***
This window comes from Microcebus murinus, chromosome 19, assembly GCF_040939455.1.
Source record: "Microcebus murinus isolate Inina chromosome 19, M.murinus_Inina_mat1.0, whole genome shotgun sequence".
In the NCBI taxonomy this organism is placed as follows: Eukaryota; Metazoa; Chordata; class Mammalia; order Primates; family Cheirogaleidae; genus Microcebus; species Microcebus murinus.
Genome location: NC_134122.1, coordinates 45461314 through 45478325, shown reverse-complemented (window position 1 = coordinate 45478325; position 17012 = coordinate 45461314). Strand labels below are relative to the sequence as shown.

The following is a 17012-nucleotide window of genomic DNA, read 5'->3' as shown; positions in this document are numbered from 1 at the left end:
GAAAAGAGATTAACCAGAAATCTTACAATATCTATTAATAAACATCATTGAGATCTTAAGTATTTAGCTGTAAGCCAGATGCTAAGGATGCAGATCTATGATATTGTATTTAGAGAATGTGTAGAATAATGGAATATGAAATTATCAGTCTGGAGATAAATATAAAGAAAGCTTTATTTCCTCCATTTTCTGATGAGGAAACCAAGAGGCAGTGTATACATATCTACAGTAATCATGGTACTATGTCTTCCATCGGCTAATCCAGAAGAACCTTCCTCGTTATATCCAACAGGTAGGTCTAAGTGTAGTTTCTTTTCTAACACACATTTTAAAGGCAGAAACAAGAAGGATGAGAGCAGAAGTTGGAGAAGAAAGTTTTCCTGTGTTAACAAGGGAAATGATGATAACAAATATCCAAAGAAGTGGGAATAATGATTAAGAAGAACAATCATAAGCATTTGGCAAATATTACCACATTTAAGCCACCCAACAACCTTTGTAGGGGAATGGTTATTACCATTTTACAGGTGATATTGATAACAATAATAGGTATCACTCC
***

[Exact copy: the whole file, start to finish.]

This window comes from Microcebus murinus, chromosome 19, assembly GCF_040939455.1.
Source record: "Microcebus murinus isolate Inina chromosome 19, M.murinus_Inina_mat1.0, whole genome shotgun sequence".
In the NCBI taxonomy this organism is placed as follows: Eukaryota; Metazoa; Chordata; class Mammalia; order Primates; family Cheirogaleidae; genus Microcebus; species Microcebus murinus.
Genome location: NC_134122.1, coordinates 45461314 through 45478325, shown reverse-complemented (window position 1 = coordinate 45478325; position 17012 = coordinate 45461314). Strand labels below are relative to the sequence as shown.

The following is a 17012-nucleotide window of genomic DNA, read 5'->3' as shown; positions in this document are numbered from 1 at the left end:
GAAAAGAGATTAACCAGAAATCTTACAATATCTATTAATAAACATCATTGAGATCTTAAGTATTTAGCTGTAAGCCAGATGCTAAGGATGCAGATCTATGATATTGTATTTAGAGAATGTGTAGAATAATGGAATATGAAATTATCAGTCTGGAGATAAATATAAAGAAAGCTTTATTTCCTCCATTTTCTGATGAGGAAACCAAGAGGCAGTGTATACATATCTACAGTAATCATGGTACTATGTCTTCCATCGGCTAATCCAGAAGAACCTTCCTCGTTATATCCAACAGGTAGGTCTAAGTGTAGTTTCTTTTCTAACACACATTTTAAAGGCAGAAACAAGAAGGATGAGAGCAGAAGTTGGAGAAGAAAGTTTTCCTGTGTTAACAAGGGAAATGATGATAACAAATATCCAAAGAAGTGGGAATAATGATTAAGAAGAACAATCATAAGCATTTGGCAAATATTACCACATTTAAGCCACCCAACAACCTTTGTAGGGGAATGGTTATTACCATTTTACAGGTGATATTGATAACAATAATAGGTATCACTCC